As a lady, I found the whole thing to be terrifically inspiring. But my gentleman caller felt the same way, so I’m pretty sure anyone would enjoy it. Who wouldn’t like a gallery full of photos and items belonging to Amelia? She’s the coolest.
Most surprising artifact: The letter Amelia gave her future husband before their marriage. As her fiance George Putnam said, it was “A sad little letter, brutal in its frankness; brave and beautiful in its honesty.” You really must read the whole thing because it gives a window into her world, but here’s an excerpt –
Please let us not interfere with the others’ work or play, nor let the world see our private joys or disagreements. In this connection I may have to keep some place where I can go to be myself, now and then, for I cannot guarantee to endure at all times the confinements of even an attractive cage.
One Life: Amelia Earhart
June 29, 2012 through May 27, 2013
8th and F Streets NW
Washington, D.C. 20001
Baseball season is over in Washington. It was great while it lasted. The Cardinals may have snatched our win at the top of the ninth inning with two outs and two strikes, but that’s no matter. What’s really important is that I managed to find hot chocolate at the ballpark. Baseball in October is cold.
Werth, Storen, Lombardozi, Harper — Thank you for the fun. We’ll get ‘em next year.
P.S. — If you missed this awesome piece of sports journalism, read it now: “Drew Storen pained by Washington Nationals loss to St. Louis Cardinals,” Mike Wise, The Washington Post, Oct. 13, 2012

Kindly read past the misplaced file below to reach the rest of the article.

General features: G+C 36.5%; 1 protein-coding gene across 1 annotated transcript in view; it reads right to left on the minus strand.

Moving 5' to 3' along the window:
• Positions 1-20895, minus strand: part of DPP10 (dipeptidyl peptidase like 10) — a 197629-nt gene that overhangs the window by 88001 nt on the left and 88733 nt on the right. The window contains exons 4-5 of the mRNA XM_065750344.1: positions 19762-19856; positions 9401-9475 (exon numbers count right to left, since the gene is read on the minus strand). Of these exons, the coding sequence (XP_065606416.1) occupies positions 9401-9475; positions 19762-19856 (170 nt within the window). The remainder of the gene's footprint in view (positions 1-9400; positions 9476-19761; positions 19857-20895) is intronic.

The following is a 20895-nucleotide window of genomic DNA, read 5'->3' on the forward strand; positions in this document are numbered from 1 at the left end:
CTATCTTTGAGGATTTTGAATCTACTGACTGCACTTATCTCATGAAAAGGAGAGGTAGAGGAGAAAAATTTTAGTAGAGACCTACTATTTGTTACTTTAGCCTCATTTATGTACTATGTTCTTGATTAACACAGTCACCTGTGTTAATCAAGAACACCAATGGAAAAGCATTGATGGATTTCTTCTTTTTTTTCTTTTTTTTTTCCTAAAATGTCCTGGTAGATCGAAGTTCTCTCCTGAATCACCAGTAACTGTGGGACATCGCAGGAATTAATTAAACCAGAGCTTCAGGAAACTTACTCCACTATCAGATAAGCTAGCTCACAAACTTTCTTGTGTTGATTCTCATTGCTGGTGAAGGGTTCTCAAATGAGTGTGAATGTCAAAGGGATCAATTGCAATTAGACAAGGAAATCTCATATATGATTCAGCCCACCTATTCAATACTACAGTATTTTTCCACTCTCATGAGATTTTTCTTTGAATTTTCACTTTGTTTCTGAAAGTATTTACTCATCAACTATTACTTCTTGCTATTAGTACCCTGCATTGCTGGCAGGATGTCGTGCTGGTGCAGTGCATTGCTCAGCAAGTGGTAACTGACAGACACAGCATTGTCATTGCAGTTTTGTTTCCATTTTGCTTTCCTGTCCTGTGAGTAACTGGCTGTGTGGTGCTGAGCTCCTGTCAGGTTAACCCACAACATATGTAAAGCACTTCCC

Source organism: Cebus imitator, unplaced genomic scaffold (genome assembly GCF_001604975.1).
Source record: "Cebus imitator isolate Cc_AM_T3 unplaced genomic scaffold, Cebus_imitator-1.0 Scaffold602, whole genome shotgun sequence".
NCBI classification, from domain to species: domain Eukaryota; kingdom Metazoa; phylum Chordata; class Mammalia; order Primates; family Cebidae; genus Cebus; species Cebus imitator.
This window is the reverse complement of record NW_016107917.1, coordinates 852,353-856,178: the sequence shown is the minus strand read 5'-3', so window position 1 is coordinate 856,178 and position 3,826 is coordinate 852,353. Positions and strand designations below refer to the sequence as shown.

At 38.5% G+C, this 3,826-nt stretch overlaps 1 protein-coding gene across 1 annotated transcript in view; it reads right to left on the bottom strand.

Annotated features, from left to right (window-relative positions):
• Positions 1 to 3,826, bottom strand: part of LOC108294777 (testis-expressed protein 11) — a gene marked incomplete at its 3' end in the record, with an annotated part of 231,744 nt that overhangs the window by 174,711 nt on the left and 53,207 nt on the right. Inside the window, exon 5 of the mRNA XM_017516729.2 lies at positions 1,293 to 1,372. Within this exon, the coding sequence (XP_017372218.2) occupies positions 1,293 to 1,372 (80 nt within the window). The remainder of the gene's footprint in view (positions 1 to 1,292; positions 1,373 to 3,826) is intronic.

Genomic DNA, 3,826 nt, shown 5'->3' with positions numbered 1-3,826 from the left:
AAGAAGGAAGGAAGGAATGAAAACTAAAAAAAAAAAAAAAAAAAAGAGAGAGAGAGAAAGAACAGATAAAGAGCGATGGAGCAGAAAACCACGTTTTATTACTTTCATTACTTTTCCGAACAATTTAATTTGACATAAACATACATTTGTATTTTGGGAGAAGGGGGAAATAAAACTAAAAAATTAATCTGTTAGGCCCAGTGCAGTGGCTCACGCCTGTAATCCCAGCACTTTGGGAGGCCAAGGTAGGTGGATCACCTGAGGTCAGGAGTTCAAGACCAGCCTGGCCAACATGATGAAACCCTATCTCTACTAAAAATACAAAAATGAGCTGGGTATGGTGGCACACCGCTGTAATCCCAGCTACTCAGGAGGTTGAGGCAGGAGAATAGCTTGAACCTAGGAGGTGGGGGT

A beautiful win tonight for the Nationals! From The Washington Post’s Adam Kilgore:
The ball tore a hole in the cold October air, headed out toward the Capitol dome, gleaming white in the starless sky. Jayson Werth tossed his bat and pointed to the home dugout at Nationals Park. Red fireworks exploded behind home plate. Werth’s teammates charged out of their dugout and the raucous fans exulted, all of them warmed by the knowledge the baseball season still lived in Washington.
Do yourself a favor and take a look at the photos of Jayson Werth’s walk-off. I love it. We all enjoyed some great baseball.
Patrick missed my actual birthday because of a little conference known as ONA. (Journo-friends, have you heard of it??)
No big deal.
He more than made up for it by planning a great weekend away. We stayed in a cabin, hiked, went wine tasting, played a SERIOUS game of Monopoly, and cooked awesome food. He happens to be the best company, so the conversation was also pleasant.
He’s better about blogging than I am, so you can read all of his thoughts here. But first I want you to take in my hiking stare. It’s fierce. Take it in:
Oh and check out our sweet little cabin:
AND LOOK AT MY COMPANY (what a dreamboat, right?):
I’m the luckiest. That’s all I have to say about that.